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Reviews of January festivals: part 3

Reviews of January festivals: part 3
Photograph: Ian Douglas
Cynthia Hopkins in A Living Documentary

Look around, here at the festival-orgy season, and all is not fun and games. A certain mood of despair has soaked into the work itself—at least at Abrons Arts Center, where American Realness played host to Cynthia Hopkins's **** A Living Documentary. Hopkins is one of downtown's most beloved, a composer-actor-writer with a run of startling, sophisticated works behind her. She always uses herself and her family for material, so over the years her devotees have heard her singsong voice coolly narrating her difficulty accepting her mother's death; her father's eccentricity; and her own inner demons. In A Living Documentary, she exposes the difficulty of making those works, quite literally stating the cost of being a self-producing artist. In this stripped-down show, she tells us where the money came from (a sudden inheritance) and where it went (payroll tax), all while playing a series of characters that comment on the financial absurdities of the artist's life. It's frank and brutal, most painful when Hopkins can see her audience growing numb to her litany of woe. Her moon-bright face lights up and she rails at us—“Only a few more songs! And then you can run off to your next show!”

Miguel Gutierrez hits the same hectoring, plaintive note in ***** Age and Beauty Part 2: Asian Beauty @ the Werq Meeting or The Choreographer & Her Muse or &:@&. Here the choreographer admits his total fatigue (“I feel like a ghost in my own life”), while giving us unprecedented insight into the business of being a mid-career, celebrated artist. There's real danger in the way he stages recorded conversations with his agent Ben Pryor (also the creator of Realness) in which he openly complains about Pryor's split focus; there's a genuine discomfort in revealing that Michelle Boulé, his treasured dancer even now stomping herself into a Rumpelstiltskin storm upstage, is paid vanishingly small amounts. Pryor and Boulé play, as it were, themselves, while Gutierrez is so tired that he sits off to the side to play music, while marvelous Sean Donovan plays his avatar, leaping about in fluffy Pierrot tulle.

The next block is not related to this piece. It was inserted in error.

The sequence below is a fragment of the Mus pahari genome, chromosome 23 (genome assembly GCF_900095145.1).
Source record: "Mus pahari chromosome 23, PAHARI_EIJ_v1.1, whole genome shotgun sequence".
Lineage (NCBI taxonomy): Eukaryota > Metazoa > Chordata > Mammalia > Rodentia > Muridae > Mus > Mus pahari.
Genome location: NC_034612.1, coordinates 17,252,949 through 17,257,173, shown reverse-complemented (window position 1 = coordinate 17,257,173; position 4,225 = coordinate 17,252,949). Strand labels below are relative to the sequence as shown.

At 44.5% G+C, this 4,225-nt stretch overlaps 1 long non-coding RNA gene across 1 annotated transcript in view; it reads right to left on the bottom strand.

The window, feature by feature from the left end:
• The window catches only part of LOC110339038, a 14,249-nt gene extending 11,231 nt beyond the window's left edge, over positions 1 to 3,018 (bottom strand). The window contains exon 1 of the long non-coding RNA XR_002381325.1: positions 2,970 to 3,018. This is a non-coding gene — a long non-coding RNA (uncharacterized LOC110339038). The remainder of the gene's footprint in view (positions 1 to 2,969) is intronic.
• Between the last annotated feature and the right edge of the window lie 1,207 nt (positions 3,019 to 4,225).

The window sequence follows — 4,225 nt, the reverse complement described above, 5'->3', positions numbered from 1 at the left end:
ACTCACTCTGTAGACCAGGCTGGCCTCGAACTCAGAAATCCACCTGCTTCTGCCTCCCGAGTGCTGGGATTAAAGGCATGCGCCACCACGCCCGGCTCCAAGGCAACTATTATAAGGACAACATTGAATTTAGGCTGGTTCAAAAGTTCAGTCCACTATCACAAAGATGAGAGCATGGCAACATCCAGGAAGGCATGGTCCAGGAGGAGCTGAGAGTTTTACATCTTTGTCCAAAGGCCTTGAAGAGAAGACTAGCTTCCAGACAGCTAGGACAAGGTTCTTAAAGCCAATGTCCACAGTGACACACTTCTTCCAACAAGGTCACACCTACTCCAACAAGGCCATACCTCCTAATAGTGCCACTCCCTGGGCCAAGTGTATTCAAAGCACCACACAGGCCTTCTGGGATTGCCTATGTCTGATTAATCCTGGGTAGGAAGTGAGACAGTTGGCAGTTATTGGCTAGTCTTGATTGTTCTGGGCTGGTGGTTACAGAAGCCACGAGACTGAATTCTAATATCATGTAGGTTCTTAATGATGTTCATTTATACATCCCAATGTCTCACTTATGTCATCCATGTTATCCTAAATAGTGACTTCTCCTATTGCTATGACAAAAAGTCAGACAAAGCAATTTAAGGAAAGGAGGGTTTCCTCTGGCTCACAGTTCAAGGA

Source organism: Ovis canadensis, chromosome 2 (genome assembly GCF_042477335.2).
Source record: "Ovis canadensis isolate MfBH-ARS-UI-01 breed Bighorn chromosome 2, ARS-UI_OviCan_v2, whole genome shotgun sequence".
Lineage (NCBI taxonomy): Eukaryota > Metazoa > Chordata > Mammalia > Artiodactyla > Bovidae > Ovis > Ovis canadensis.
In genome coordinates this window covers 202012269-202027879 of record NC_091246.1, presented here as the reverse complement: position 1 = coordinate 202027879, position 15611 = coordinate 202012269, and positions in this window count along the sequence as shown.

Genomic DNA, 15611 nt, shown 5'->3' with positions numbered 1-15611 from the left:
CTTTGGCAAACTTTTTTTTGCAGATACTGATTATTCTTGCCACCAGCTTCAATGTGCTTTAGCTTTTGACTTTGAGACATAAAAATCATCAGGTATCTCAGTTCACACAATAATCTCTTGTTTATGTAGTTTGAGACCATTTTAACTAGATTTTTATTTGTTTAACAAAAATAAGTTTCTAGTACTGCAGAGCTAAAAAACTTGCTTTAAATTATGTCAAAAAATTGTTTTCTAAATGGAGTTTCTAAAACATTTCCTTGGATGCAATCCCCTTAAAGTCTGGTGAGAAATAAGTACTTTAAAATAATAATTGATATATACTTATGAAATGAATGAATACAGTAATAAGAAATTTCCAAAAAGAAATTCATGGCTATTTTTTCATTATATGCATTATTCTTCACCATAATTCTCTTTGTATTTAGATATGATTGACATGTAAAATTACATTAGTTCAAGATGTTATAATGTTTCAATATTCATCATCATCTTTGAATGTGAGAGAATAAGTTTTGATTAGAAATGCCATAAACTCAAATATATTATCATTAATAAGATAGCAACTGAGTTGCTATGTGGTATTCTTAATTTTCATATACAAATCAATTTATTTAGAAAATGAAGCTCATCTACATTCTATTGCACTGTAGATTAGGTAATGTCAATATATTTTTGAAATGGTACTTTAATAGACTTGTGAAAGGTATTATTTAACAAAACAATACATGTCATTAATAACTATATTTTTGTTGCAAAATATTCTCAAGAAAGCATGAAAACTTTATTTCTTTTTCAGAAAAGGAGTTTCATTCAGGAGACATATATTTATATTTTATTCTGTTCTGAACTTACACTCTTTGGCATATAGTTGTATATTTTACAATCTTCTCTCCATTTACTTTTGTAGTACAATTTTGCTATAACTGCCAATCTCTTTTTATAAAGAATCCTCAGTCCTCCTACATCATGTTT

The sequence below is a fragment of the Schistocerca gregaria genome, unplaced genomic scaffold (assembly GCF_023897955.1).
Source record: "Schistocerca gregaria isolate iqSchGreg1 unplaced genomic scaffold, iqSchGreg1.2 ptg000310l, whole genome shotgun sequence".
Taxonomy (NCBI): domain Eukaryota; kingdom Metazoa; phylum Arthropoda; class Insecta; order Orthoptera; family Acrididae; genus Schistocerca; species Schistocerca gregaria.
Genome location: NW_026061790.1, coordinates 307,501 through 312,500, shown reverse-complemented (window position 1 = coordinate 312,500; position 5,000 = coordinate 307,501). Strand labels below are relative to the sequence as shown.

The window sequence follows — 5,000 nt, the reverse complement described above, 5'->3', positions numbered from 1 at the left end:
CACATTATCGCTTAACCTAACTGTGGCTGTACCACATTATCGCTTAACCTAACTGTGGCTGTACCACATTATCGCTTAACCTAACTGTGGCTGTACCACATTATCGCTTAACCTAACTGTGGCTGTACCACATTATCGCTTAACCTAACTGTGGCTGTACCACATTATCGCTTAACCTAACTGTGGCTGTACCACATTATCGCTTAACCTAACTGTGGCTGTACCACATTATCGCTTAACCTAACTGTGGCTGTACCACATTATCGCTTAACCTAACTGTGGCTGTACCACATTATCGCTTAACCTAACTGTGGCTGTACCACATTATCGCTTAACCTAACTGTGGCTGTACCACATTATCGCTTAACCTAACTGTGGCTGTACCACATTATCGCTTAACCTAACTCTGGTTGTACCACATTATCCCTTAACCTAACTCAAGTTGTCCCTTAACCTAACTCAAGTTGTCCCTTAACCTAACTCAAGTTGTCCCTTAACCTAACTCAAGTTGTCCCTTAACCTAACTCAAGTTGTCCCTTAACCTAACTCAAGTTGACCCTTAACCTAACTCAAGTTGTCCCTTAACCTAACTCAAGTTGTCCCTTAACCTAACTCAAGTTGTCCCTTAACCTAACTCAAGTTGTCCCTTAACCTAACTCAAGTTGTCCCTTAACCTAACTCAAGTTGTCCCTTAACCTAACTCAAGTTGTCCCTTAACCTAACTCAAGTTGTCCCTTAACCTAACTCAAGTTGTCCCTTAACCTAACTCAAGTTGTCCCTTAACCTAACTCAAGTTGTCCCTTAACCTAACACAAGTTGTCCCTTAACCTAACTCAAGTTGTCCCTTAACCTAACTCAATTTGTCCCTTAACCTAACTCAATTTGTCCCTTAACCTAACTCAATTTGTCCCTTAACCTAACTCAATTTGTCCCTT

Very few festival shows seem to touch on larger social problems. The rare exception, Under the Radar's *** Brickman Brando Bubble Room, throws a welter of poor-theater, multimedia strategies at the Spanish eviction crisis, but despite its clearly intoxicating effect on many audience members around me, I thought it was haphazard, a show with a wonderful ending and a very muddled middle. Inevitably, protests about one's own condition have more specificity, and both Gutierrez and Hopkins are laying bare the lives on which festival excitement is predicated. It's enough to make you turn violently inward, to ask if it's right that we participate in this starvation economy. I don't watch football, but I suddenly understand how lifelong gridiron fans, even when confronted with devastating head injuries and exploitative corporate practices, can't abandon the sport. These artists are being honest about how much my pleasure hurts them— yet I don't want them to quit, and I can't stop watching.

RECOMMENDED: See more Under the Radar festival coverage

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